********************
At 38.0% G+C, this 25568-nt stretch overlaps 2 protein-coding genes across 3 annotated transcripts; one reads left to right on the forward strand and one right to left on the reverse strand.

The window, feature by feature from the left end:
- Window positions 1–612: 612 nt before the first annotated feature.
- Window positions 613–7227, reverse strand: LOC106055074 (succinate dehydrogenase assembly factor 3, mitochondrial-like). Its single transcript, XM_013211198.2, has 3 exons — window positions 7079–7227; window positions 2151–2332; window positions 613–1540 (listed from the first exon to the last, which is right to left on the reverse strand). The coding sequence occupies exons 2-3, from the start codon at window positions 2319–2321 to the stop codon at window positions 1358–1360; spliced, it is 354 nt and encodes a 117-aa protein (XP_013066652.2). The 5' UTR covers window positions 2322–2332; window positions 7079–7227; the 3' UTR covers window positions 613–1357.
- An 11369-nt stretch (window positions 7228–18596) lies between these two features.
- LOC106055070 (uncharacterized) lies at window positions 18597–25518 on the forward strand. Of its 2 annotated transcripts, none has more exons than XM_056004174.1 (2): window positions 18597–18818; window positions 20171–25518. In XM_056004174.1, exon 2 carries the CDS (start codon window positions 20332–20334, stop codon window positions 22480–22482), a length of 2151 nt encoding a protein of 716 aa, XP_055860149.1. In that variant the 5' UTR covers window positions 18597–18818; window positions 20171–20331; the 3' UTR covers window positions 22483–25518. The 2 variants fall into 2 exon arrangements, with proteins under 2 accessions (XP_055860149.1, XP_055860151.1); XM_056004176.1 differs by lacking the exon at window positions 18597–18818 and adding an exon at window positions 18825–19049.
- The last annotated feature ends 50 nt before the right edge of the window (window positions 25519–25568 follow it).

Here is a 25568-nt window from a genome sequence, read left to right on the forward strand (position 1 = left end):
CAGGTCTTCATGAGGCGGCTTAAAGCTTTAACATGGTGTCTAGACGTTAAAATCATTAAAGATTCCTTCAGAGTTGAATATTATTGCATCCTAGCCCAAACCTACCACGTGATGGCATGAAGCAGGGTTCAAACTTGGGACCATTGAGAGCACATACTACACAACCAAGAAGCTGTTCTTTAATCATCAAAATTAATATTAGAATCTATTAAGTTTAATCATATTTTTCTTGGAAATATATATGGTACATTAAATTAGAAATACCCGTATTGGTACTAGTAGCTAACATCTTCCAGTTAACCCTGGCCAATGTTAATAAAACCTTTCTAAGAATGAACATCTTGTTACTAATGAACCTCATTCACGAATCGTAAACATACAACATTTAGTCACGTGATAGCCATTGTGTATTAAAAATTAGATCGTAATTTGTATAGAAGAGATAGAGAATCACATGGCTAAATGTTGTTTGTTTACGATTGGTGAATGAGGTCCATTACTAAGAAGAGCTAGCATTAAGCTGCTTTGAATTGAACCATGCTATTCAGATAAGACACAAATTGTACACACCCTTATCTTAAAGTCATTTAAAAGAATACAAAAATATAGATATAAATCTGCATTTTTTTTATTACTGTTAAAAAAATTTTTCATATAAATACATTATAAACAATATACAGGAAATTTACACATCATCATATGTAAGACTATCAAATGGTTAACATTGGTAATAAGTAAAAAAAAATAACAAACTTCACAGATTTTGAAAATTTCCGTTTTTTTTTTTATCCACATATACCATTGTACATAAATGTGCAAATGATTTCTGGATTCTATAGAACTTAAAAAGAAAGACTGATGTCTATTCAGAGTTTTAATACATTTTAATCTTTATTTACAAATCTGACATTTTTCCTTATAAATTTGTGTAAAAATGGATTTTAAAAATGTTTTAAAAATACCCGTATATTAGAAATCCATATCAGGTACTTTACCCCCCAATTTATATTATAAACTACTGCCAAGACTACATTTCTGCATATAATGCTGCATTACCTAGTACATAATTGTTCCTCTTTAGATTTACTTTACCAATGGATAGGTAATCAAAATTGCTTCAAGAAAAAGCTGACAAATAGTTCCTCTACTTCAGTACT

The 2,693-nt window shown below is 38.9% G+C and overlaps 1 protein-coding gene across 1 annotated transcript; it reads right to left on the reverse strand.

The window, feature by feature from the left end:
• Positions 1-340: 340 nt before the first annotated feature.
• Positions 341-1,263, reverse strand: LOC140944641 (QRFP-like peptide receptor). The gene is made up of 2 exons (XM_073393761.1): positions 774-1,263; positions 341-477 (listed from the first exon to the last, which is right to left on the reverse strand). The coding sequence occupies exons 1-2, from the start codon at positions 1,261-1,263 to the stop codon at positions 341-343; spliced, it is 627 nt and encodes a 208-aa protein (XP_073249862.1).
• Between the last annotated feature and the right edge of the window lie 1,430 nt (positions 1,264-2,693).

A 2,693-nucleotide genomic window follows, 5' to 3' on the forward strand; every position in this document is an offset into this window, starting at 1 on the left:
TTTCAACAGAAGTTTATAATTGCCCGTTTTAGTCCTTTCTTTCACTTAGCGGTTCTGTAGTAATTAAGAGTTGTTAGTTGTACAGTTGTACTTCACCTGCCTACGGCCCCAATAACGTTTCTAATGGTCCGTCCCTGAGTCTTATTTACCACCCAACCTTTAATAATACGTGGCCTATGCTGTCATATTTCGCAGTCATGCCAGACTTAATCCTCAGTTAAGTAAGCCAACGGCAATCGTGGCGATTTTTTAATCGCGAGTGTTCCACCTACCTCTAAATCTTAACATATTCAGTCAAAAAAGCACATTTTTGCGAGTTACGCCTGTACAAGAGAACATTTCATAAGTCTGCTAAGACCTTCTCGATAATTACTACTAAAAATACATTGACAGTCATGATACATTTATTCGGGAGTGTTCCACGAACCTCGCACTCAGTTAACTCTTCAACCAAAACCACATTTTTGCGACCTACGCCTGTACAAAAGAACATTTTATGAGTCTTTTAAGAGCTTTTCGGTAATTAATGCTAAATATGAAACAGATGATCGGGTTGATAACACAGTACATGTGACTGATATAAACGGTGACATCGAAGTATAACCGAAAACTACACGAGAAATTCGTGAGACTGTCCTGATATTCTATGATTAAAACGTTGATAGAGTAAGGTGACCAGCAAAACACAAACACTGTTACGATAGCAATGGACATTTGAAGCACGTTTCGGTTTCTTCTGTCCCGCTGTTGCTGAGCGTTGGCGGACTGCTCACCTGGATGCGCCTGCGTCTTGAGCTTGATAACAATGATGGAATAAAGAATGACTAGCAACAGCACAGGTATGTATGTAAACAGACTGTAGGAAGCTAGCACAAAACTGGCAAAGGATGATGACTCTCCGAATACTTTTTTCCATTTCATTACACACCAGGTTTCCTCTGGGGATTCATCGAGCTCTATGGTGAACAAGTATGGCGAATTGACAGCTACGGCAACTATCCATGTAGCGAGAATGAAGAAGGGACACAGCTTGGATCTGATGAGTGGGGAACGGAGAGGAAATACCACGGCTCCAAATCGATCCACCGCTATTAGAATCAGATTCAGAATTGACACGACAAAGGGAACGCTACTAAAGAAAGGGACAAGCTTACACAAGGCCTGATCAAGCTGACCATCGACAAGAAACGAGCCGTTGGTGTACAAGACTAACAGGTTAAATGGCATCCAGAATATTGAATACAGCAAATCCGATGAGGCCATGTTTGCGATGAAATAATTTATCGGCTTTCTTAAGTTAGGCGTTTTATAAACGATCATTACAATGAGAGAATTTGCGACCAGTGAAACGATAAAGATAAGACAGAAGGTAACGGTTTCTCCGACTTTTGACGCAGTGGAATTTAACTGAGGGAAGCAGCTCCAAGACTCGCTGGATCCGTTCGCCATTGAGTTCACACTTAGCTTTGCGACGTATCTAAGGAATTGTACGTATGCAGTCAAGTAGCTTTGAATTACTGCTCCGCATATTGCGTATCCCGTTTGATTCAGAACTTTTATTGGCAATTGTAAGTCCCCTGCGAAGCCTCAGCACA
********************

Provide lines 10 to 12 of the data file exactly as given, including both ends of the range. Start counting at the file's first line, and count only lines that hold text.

The 2,693-nt window shown below is 38.9% G+C and overlaps 1 protein-coding gene across 1 annotated transcript; it reads right to left on the reverse strand.

The window, feature by feature from the left end:
• Positions 1-340: 340 nt before the first annotated feature.